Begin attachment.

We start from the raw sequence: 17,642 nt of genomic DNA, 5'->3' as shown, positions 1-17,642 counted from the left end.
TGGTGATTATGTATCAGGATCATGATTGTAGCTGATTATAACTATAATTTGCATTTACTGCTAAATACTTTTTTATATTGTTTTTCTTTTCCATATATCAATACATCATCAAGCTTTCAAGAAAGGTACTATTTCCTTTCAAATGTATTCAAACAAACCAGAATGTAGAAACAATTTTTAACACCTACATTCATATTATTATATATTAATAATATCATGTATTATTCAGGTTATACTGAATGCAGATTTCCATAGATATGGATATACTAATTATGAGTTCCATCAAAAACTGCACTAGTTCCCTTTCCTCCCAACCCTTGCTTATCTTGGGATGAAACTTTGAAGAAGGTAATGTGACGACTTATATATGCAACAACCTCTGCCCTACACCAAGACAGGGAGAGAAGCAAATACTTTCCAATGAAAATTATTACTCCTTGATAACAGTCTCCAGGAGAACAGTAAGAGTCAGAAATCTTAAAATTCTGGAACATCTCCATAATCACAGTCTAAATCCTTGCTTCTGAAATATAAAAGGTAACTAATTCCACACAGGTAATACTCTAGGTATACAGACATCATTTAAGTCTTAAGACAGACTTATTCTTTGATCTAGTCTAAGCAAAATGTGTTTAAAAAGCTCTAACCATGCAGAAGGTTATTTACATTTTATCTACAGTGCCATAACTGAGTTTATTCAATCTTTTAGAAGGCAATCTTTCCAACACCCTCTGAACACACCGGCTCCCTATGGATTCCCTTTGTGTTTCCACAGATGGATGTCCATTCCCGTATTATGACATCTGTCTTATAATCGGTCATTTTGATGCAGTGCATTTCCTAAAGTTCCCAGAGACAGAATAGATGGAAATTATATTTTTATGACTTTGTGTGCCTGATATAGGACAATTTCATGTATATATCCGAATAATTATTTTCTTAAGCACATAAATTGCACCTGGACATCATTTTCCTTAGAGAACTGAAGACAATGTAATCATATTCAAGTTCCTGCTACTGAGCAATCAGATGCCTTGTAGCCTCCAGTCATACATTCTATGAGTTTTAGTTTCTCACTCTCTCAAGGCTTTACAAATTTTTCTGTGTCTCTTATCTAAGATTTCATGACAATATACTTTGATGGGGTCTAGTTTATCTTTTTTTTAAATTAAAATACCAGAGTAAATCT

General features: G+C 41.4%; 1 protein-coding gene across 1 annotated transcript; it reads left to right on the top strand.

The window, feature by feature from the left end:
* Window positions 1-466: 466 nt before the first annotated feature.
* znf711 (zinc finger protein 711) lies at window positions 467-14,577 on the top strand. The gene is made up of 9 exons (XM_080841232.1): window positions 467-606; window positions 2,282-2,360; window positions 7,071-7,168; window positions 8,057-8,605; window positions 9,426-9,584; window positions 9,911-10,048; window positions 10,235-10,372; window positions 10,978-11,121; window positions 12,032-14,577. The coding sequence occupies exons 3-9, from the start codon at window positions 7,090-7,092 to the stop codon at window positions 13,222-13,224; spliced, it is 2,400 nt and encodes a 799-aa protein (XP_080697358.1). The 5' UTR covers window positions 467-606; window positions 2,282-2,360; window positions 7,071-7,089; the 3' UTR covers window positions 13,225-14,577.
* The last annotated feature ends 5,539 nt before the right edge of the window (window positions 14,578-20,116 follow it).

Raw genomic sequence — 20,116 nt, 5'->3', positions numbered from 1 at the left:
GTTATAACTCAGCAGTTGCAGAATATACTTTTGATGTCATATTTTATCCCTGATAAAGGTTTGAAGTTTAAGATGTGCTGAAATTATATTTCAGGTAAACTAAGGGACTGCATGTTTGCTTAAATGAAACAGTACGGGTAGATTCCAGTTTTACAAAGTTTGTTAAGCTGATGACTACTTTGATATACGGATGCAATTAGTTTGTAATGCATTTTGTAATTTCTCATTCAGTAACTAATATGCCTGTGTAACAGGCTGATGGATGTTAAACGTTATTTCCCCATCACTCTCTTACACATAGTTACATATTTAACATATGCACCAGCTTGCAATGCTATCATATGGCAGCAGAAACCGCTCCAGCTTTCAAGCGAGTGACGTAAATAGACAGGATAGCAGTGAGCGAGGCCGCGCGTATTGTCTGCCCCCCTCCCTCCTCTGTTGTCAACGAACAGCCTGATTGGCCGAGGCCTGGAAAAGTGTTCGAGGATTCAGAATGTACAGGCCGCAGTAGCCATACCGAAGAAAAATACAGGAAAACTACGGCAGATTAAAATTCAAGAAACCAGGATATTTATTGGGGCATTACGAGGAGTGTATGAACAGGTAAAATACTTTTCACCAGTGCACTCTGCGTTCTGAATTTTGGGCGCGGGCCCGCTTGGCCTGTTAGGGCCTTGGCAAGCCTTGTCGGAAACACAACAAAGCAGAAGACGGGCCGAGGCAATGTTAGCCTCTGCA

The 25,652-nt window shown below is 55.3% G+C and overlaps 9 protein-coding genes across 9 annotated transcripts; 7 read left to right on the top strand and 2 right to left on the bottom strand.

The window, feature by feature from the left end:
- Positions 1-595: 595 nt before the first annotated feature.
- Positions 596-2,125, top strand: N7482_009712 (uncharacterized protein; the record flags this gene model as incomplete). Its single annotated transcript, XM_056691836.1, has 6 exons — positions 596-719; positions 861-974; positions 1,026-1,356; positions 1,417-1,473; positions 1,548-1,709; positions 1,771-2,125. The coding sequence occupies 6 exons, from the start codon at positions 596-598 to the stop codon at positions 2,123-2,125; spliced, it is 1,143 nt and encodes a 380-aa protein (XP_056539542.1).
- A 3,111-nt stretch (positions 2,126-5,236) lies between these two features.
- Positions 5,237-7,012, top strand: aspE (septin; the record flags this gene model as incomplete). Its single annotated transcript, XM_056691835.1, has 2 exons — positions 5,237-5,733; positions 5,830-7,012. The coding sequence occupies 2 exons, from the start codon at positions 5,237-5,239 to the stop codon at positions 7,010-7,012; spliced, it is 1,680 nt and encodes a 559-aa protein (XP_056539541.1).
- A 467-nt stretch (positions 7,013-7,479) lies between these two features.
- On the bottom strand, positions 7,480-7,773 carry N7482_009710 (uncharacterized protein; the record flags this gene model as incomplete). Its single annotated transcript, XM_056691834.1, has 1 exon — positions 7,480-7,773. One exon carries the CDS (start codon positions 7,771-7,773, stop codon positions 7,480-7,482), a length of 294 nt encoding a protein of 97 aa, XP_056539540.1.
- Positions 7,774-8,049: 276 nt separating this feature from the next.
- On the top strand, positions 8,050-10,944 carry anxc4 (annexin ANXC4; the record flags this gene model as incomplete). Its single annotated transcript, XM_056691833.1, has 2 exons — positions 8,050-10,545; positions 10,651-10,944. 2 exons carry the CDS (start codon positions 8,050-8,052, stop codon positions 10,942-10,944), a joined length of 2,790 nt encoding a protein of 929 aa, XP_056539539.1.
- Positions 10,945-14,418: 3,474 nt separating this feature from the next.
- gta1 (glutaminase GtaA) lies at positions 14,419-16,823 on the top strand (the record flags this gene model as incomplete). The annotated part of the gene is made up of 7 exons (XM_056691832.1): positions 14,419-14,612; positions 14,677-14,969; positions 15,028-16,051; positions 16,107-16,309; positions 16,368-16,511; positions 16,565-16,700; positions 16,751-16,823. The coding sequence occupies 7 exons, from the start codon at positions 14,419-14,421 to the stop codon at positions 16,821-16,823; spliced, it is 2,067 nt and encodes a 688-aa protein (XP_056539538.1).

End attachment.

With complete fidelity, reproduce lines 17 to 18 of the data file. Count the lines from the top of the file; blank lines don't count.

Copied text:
- On the bottom strand, positions 7,480-7,773 carry N7482_009710 (uncharacterized protein; the record flags this gene model as incomplete). Its single annotated transcript, XM_056691834.1, has 1 exon — positions 7,480-7,773. One exon carries the CDS (start codon positions 7,771-7,773, stop codon positions 7,480-7,482), a length of 294 nt encoding a protein of 97 aa, XP_056539540.1.
- Positions 7,774-8,049: 276 nt separating this feature from the next.